In 1999, UNICEF reported that countries which have the most generous welfare provision, have the lowest rates of child poverty and that children who live in sole parent families are more likely to live in poverty (Bradbury & Jantti, 1999). This paper will look at child poverty in New Zealand and the United States and at welfare provision for single parents. It will examine current global discourses around poverty reduction and whether this goal is likely to be achieved under these welfare programmes.
BACKGROUND – The Rise in Single Parents Since the 1960’s
After 1900, liberal economic governance and ‘industrialization’ in both the US and New Zealand eroded the extended family in favour of a male breadwinner, ‘nuclear’ family as a mobile, flexible, cost effective work unit (Hale, 1990). Following the civil rights movements of the 1960’s it also became increasingly unacceptable for male breadwinners to have sole access to the labour market or to dominate family units and women willingly and unwillingly joined the workforce. To achieve pay equity they needed to be equally mobile and flexible. Nuclear family units have deconstructed in a myriad of ways under increasingly malleable social and labour market conditions. Separation and divorce rates have risen as have out-of-wedlock births (Ellwood & Jencks, 2004). Consequently, increasing numbers of women raise children alone.
In 2004 there were 73 million children (under 18) in the US, a quarter of the total population (US Gov Forum. 2006) and approximately 1 million in New Zealand (Stats NZ. 2006). Single parent families made up 29 % of families with children under 18 in both countries. (Statistics NZ. 2001. Simmons and O‘Neill, 2001. P4)
Current demographic trends suggest that single parent families with children will increase to 36% of all families with children in NZ by 2021 (Statistics NZ, 2004). Between 1990 and 2000, single parent, female headed families increased in the US from 6 to 7.6 million households, an increase of 26%. Some argue that this trend is associated with easy access to welfare but since the 1970’s, (in both countries) cash assistance from welfare benefits has diminished but the number of female headed single families have increased (Fitzgerald & Ribar, 2004). It is likely that increasing single parenthood occurs as a result of a myriad of social complexities including greater choice and freedom for women and their participation in the labour market.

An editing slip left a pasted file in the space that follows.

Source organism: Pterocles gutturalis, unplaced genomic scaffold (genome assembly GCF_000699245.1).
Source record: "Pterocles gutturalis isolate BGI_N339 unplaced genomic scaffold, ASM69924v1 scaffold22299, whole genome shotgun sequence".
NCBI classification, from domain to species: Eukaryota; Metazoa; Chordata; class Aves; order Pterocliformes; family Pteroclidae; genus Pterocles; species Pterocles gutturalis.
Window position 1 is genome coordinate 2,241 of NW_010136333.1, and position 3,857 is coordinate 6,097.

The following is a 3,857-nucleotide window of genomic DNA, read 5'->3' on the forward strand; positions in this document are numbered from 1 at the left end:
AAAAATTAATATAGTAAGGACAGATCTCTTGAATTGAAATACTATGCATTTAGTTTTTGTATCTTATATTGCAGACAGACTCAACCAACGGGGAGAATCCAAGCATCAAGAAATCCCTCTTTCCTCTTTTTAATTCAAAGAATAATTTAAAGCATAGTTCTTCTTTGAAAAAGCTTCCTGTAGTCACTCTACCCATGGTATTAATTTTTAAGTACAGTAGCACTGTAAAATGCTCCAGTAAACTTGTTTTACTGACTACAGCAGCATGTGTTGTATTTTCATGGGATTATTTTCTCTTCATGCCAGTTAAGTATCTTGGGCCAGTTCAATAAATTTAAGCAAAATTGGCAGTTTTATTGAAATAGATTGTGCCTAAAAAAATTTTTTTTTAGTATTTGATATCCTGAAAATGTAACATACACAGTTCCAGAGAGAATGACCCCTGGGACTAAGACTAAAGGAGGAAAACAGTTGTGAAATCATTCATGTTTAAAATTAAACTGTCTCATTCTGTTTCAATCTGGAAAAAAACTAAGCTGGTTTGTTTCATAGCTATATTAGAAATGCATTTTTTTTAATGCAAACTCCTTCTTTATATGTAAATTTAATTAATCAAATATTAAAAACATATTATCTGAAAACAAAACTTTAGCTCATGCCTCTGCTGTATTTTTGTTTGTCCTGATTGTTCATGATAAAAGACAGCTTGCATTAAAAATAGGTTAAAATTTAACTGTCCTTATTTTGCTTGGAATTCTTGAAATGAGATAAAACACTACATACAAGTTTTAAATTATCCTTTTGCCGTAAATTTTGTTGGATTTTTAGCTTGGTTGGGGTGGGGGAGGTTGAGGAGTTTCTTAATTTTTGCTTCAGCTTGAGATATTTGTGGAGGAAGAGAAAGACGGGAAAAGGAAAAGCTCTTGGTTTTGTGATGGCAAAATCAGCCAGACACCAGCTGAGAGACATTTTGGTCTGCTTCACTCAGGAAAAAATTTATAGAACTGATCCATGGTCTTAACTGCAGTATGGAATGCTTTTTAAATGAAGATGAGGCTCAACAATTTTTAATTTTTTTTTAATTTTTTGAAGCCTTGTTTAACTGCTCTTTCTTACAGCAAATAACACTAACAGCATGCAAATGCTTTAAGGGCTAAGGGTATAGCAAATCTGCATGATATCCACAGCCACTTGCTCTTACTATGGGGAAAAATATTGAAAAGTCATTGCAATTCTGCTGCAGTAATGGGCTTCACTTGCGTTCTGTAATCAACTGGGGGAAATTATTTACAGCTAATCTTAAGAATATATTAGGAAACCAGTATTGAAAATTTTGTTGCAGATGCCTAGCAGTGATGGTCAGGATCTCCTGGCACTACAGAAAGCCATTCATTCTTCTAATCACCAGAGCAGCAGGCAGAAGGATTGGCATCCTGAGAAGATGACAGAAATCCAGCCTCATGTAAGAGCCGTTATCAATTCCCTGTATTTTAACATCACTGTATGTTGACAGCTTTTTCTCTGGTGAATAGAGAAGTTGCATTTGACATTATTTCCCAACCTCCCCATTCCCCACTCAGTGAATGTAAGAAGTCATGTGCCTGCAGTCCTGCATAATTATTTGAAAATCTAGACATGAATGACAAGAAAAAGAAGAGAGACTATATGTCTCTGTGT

US (2000)New Zealand(2001)
No. of Households with children under 1834,800,000479,000
Percentage of these Households headed by single parent families22.5%24% Percentage of Households headed by single parent males with children under 186.5%5%
(Statistics NZ. 2001. Simmons and O‘Neill, 2001. P4)
Global Discourse on Child Poverty
The wellbeing of children is a key yardstick for measuring national development. Indeed, the ultimate criterion for gauging the integrity of society…is the way it treats children, particularly the poorest and most vulnerable ones.
(UNICEF, 2000. p7)
UNICEF’s International Child Development Centre (Innocenti Research Centre) has commissioned a number of reports on child poverty in developed countries. It aims to develop a new global ethic for children and promotes the effective implementation of the Convention on the Rights of the Child, in both developing and industrialized countries (Innocenti Website, 2007). In order to do cross national comparisons, UNICEF uses a poverty threshold of 50% of the national median income.
Child Poverty Across Industrialised Nations (Bradbury & Jantti, 1999), finds that:
•across the industrial world, that English speaking countries have higher rates of child poverty •countries with high national income tend to have...